The old adage of ‘never give up’ is definitely a good one. It took me around ten years to fully complete The Awakening of James Island, writing very on and off – but now I’m more in the writing zone I can release a couple of short stories a year, while focusing on the second book in the series. Take inspiration from your life, as only you have the experiences you have and can make your story unique, and studying some basics of storytelling definitely helps – three act structures, character arcs, pacing, conflict, themes etc.
I agree completely. I always wonder about authors who can spit out four books or more a year. Either they don’t work full-time or they don’t do much research. I think quality suffers at such a writing pace. I find one or two books a year is more reasonable for myself. I also write short stories in between and articles as well as my blog. I also like to draw from past experiences and fictionalize them to create more realistic themes.
What particular challenges and struggles did you face before first becoming published?
I learned the hard way that there is so much more to writing than just putting words to paper, and pretty much learnt how to write while I was writing my first book, so there were many, many iterations of it. Using too many words and being overly descriptive was probably my first obstacle. It helps to be able to see the pacing of your scenes as an overview too, to know when to slow down and explain/describe things or when to just keep moving forward. Even things like the size of your paragraphs, and not blocking out a page with walls of text, is something to consider. I’ve found that many different readers can interpret the same sentence differently, so being very clear and concise with my writing is definitely important. Sometimes I might think that a sentence is well written, but find four different reactions to it from readers and try to see where the misunderstandings came from. And of course I’m still learning, always discovering a new trick, and still developing my author voice.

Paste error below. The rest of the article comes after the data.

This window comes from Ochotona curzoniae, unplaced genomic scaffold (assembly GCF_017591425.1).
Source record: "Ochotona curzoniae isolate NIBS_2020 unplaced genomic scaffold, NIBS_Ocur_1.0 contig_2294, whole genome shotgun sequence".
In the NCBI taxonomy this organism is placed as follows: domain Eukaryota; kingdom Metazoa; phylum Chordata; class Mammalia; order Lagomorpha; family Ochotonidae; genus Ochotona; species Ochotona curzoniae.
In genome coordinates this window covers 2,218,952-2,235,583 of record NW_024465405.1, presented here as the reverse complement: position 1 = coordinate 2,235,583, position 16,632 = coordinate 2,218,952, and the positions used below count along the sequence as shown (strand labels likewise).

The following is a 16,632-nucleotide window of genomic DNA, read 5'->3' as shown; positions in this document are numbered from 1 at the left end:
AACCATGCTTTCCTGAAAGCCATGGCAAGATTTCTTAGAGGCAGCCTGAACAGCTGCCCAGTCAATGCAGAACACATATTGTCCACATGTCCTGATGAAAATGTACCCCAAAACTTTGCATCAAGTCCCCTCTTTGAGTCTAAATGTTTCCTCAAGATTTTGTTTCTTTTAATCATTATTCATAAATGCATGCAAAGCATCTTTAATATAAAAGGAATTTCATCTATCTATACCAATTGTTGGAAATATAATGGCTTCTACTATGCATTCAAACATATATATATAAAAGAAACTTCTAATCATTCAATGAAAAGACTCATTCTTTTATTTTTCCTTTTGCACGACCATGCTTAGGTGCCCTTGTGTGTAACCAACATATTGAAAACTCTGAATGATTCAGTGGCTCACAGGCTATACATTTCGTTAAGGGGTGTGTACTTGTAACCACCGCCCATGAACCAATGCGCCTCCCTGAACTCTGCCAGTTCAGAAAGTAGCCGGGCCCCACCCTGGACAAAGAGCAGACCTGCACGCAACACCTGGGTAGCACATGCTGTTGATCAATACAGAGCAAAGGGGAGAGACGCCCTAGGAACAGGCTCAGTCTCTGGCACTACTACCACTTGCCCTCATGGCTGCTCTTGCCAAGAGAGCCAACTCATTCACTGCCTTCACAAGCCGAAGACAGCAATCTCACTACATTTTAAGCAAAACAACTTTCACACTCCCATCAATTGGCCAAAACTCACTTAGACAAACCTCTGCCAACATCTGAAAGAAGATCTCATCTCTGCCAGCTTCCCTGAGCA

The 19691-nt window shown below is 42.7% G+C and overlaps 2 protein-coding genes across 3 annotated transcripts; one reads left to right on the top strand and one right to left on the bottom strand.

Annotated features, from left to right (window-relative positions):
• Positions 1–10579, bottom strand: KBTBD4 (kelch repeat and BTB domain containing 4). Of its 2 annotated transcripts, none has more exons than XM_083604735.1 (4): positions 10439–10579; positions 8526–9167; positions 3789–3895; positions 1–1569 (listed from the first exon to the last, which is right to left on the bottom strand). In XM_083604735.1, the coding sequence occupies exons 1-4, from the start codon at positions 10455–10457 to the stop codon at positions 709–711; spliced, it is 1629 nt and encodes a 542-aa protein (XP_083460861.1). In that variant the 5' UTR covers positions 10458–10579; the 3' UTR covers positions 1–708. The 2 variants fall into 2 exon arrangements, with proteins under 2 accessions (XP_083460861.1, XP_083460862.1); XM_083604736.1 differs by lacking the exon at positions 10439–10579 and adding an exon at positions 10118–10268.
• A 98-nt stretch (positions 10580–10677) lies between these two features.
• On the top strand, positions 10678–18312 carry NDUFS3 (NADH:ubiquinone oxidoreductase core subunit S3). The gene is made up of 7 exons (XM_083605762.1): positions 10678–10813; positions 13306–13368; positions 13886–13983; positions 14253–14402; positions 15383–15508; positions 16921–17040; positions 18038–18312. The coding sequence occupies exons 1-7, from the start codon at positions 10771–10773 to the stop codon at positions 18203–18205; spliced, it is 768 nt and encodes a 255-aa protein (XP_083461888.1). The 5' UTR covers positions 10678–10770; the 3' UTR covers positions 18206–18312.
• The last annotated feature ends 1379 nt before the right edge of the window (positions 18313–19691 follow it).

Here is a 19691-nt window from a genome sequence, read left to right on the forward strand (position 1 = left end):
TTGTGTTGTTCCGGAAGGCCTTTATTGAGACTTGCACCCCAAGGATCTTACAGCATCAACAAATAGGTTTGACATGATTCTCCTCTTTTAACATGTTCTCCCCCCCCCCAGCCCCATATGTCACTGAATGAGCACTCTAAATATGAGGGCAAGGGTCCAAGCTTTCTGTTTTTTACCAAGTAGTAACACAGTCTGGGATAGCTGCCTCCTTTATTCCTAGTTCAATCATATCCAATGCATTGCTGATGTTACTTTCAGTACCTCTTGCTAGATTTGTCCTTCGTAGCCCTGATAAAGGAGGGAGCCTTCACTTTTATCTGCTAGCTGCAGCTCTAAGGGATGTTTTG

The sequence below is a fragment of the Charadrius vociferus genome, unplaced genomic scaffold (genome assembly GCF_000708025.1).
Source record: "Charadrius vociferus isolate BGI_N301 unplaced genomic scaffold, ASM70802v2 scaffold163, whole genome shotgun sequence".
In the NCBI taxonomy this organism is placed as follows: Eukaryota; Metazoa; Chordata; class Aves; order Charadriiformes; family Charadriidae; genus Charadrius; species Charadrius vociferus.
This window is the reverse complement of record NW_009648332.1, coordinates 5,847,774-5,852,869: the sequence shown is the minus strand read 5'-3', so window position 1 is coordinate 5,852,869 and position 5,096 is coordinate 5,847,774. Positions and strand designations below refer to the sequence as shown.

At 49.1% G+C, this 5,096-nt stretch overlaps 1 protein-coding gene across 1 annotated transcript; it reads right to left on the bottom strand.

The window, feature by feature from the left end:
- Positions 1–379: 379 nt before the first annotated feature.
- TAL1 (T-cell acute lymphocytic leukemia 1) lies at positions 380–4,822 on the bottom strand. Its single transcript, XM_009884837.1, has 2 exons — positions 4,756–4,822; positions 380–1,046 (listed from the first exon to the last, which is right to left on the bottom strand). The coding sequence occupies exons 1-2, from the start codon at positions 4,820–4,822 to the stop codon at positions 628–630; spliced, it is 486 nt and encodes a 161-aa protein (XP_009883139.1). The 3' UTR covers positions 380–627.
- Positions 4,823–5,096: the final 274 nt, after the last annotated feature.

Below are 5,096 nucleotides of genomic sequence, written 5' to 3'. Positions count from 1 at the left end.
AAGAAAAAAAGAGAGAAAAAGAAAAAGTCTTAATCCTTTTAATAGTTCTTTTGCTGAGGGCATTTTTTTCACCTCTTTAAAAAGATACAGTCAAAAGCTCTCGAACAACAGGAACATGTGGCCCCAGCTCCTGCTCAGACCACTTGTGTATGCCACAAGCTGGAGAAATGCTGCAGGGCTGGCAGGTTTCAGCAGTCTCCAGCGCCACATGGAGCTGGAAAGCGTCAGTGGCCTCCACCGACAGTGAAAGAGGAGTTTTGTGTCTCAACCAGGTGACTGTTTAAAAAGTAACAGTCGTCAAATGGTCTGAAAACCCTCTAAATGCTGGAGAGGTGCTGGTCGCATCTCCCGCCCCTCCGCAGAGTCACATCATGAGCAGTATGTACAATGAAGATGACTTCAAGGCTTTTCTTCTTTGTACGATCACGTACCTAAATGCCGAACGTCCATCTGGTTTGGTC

I think we authors are always learning and that’s what makes writing such an intriguing challenge. I still have difficulty creating a strong opening. The last third of my books tend to pick up in pace, and my endings are usually strong. However, readers today like to get to the gist of the mystery early. I tend to take time develop my characters which is sometimes a good thing especially in cozy mysteries and series.
Have you taken any writing or publishing classes? If so, please provide information about them and if you feel they helped you further your professional skills.